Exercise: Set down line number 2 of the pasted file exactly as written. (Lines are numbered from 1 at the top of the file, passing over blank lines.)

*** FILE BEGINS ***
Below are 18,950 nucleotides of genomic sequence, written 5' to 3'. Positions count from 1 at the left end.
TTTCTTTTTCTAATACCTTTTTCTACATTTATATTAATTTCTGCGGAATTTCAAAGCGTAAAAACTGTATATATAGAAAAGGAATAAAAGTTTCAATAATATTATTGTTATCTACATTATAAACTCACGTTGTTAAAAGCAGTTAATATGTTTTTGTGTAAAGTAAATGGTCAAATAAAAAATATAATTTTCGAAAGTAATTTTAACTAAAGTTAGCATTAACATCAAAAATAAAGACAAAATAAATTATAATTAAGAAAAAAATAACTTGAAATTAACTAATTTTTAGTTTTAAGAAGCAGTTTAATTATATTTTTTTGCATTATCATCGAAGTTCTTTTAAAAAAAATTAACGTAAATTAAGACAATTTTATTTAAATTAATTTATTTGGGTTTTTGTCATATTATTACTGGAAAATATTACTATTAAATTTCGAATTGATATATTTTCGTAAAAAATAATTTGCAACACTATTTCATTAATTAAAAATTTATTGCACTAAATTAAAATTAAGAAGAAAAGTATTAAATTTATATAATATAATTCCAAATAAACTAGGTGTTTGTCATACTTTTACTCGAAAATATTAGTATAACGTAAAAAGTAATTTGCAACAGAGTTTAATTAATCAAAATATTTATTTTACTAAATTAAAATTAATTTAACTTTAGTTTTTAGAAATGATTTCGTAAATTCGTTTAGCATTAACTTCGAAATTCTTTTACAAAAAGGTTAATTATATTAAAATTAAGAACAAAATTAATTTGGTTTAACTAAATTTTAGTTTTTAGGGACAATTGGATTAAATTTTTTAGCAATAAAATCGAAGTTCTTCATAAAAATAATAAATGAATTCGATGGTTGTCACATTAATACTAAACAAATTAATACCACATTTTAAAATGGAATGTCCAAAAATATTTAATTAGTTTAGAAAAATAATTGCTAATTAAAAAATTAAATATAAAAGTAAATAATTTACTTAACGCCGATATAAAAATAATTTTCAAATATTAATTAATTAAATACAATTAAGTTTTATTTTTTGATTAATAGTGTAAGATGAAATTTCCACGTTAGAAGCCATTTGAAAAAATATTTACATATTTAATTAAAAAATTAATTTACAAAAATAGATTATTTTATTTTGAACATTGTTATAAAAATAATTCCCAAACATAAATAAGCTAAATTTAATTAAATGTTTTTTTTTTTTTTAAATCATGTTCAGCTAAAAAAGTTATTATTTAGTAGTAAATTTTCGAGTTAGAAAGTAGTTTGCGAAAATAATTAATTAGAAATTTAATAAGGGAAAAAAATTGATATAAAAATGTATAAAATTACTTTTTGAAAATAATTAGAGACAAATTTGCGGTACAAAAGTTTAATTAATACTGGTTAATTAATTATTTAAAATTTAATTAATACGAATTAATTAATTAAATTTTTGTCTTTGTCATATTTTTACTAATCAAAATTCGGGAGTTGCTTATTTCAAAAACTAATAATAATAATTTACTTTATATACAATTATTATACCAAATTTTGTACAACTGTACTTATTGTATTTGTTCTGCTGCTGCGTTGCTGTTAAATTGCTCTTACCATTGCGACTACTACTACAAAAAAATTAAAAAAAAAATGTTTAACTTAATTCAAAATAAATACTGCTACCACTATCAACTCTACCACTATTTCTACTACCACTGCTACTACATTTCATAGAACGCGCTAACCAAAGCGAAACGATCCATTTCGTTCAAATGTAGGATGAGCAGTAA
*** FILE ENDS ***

TTTCTTTTTCTAATACCTTTTTCTACATTTATATTAATTTCTGCGGAATTTCAAAGCGTAAAAACTGTATATATAGAAAAGGAATAAAAGTTTCAATAATATTATTGTTATCTACATTATAAACTCACGTTGTTAAAAGCAGTTAATATGTTTTTGTGTAAAGTAAATGGTCAAATAAAAAATATAATTTTCGAAAGTAATTTTAACTAAAGTTAGCATTAACATCAAAAATAAAGACAAAATAAATTATAATTAAGAAAAAAATAACTTGAAATTAACTAATTTTTAGTTTTAAGAAGCAGTTTAATTATATTTTTTTGCATTATCATCGAAGTTCTTTTAAAAAAAATTAACGTAAATTAAGACAATTTTATTTAAATTAATTTATTTGGGTTTTTGTCATATTATTACTGGAAAATATTACTATTAAATTTCGAATTGATATATTTTCGTAAAAAATAATTTGCAACACTATTTCATTAATTAAAAATTTATTGCACTAAATTAAAATTAAGAAGAAAAGTATTAAATTTATATAATATAATTCCAAATAAACTAGGTGTTTGTCATACTTTTACTCGAAAATATTAGTATAACGTAAAAAGTAATTTGCAACAGAGTTTAATTAATCAAAATATTTATTTTACTAAATTAAAATTAATTTAACTTTAGTTTTTAGAAATGATTTCGTAAATTCGTTTAGCATTAACTTCGAAATTCTTTTACAAAAAGGTTAATTATATTAAAATTAAGAACAAAATTAATTTGGTTTAACTAAATTTTAGTTTTTAGGGACAATTGGATTAAATTTTTTAGCAATAAAATCGAAGTTCTTCATAAAAATAATAAATGAATTCGATGGTTGTCACATTAATACTAAACAAATTAATACCACATTTTAAAATGGAATGTCCAAAAATATTTAATTAGTTTAGAAAAATAATTGCTAATTAAAAAATTAAATATAAAAGTAAATAATTTACTTAACGCCGATATAAAAATAATTTTCAAATATTAATTAATTAAATACAATTAAGTTTTATTTTTTGATTAATAGTGTAAGATGAAATTTCCACGTTAGAAGCCATTTGAAAAAATATTTACATATTTAATTAAAAAATTAATTTACAAAAATAGATTATTTTATTTTGAACATTGTTATAAAAATAATTCCCAAACATAAATAAGCTAAATTTAATTAAATGTTTTTTTTTTTTTTAAATCATGTTCAGCTAAAAAAGTTATTATTTAGTAGTAAATTTTCGAGTTAGAAAGTAGTTTGCGAAAATAATTAATTAGAAATTTAATAAGGGAAAAAAATTGATATAAAAATGTATAAAATTACTTTTTGAAAATAATTAGAGACAAATTTGCGGTACAAAAGTTTAATTAATACTGGTTAATTAATTATTTAAAATTTAATTAATACGAATTAATTAATTAAATTTTTGTCTTTGTCATATTTTTACTAATCAAAATTCGGGAGTTGCTTATTTCAAAAACTAATAATAATAATTTACTTTATATACAATTATTATACCAAATTTTGTACAACTGTACTTATTGTATTTGTTCTGCTGCTGCGTTGCTGTTAAATTGCTCTTACCATTGCGACTACTACTACAAAAAAATTAAAAAAAAAATGTTTAACTTAATTCAAAATAAATACTGCTACCACTATCAACTCTACCACTATTTCTACTACCACTGCTACTACATTTCATAGAACGCGCTAACCAAAGCGAAACGATCCATTTCGTTCAAATGTAGGATGAGCAGTAA